Emma visits the poor with a charity basket and kindness.

 “That may be — and I may have seen him fifty times, but without having any idea of his name. A young farmer, whether on horseback or on foot, is the very last sort of person to raise my curiosity. The yeomanry are precisely the order of people with whom I feel I can have nothing to do. A degree or two lower, and a creditable appearance might interest me; I might hope to be useful to their families in some way or other. But a farmer can need none of my help, and is therefore in one sense as much above my notice as in every other he is below it.”

Emma teaches Harriet to hide behind a parasol to avoid encountering Miss Bates.

Miss Bates, on the other hand, falls into the category of “the deserving poor,” and receives obligatory charitable attention from Emma, but not a shred of actual respect. Emma’s condescension toward Miss Bates, who is oblivious of Emma’s disdain for her until the picnic at Box Hill is exactly the sort of attitude that makes recipients of charitable giving feel the sting of humiliation. Unlike Mrs. Norris, Austen gives Emma a redemption arc, and Emma ultimately matures into owning a truly charitable heart after Mr. Knightley rebukes her for her treatment of Miss Bates.

There are many other characters in Austen’s works whose charity, or lack of it, merit exploration through the lens of charity. Consider Fanny Dashwood vs Sir John Middleton in Sense and Sensibility, or Mr. Darcy, Mr. Collins, and Lady Catherine de Bourgh in Pride and Prejudice. In a time when governments did not provide welfare services such as those provided to the needy today, the provisions provided through charitable giving within a family, and among friends and the larger community were the safety net of that time. Your thoughts on this topic are invited in the comments section below.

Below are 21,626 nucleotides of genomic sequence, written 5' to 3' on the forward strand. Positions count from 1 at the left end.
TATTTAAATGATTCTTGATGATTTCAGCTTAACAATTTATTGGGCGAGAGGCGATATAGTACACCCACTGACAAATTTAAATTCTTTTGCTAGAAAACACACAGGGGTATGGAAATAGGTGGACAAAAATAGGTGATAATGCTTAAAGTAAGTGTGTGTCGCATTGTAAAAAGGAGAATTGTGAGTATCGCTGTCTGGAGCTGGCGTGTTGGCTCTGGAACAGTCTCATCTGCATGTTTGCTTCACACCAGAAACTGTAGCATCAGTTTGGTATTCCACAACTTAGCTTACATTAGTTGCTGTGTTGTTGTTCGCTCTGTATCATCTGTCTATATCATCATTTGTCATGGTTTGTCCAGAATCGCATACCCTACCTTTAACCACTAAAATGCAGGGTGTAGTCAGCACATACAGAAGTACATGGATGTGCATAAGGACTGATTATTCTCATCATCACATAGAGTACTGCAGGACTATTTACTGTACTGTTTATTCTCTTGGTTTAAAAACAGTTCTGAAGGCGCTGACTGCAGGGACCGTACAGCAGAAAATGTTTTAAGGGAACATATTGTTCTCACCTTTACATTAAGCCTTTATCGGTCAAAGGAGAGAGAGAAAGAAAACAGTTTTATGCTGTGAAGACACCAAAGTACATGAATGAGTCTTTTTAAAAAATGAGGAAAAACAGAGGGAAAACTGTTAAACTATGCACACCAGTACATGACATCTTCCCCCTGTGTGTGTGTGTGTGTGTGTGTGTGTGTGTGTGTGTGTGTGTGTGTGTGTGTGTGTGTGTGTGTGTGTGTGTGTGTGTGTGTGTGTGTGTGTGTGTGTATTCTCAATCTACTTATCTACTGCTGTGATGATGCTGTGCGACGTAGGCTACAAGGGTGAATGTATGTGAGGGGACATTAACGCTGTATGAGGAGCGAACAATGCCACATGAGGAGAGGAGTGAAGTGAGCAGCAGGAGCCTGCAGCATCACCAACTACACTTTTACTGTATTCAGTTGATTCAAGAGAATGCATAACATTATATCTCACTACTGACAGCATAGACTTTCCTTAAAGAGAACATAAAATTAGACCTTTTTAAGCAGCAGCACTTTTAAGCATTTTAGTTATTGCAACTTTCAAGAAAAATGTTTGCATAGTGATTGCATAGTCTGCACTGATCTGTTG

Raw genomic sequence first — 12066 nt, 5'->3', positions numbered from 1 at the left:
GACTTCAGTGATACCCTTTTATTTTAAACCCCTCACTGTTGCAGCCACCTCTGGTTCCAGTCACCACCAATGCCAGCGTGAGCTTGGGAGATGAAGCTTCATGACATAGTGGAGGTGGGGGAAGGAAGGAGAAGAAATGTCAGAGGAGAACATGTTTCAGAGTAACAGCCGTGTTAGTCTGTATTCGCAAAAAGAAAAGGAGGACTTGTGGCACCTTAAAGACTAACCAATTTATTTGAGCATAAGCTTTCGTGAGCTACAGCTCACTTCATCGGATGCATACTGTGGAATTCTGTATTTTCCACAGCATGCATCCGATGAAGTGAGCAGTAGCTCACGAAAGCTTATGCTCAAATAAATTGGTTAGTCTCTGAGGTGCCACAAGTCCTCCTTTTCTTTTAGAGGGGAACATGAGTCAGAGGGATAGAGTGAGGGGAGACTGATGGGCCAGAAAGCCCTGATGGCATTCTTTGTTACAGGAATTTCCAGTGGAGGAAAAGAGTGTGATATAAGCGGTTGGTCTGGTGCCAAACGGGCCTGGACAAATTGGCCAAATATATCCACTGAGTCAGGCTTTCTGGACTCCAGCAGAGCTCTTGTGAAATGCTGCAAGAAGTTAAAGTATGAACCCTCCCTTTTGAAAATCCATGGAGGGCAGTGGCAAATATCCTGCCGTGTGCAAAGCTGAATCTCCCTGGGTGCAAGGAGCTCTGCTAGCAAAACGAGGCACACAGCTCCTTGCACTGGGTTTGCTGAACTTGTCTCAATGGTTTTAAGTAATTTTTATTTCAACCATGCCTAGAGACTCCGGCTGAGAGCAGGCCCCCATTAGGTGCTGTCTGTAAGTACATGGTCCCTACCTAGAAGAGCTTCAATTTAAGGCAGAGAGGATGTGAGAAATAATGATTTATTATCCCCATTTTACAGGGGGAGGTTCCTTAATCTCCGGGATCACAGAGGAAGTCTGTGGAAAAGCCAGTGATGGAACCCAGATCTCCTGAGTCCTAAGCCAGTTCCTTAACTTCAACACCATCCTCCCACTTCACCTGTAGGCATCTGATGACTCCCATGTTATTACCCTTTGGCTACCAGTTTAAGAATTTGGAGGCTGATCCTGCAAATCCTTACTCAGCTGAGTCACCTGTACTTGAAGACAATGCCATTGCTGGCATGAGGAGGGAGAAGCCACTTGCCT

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June 12, 2022 2:41 PM

Enjoyed reading.

Jean Stillman
Jean Stillman
June 1, 2022 8:39 PM

I enjoyed your article! I am not sure if I felt Mrs. Norris was the most uncharitable, or if the sister of famous Mr. F was the worst specimen. But you have definitely made me think on it!

J. W. Garrett.
J. W. Garrett.
June 1, 2022 12:30 PM

I had to laugh as I read these accounts. Your description of Mrs. Norris was so revealing. It also made me think of Sir Walter’s and Elizabeth’s idea of economizing was to cut back on donations and they didn’t redecorate a room. He considered himself beloved by the servants [who probably hadn’t been paid] and the community. The pompous so-and-so was so full of himself that he wanted to ride up with the driver so he could wave to the village as he passed through when they quit Kellynch. Good grief. Thanks for this post.

Shana Jefferis
Shana Jefferis
May 30, 2022 8:22 PM

I cannot remember if charity is well canvassed in Sense and Sensibility, but the difference between Elinor and Marianne perfectly illustrates the sort of Christian charity properly performed and a variety of charity that perhaps falls short!

If its not in the novel, I would love to hear those two girls discussing a charitable visit to the likes of someone like Miss Bates.

Thanks for the great post.

cindie snyder
cindie snyder
May 30, 2022 9:04 AM

Pretty interesting!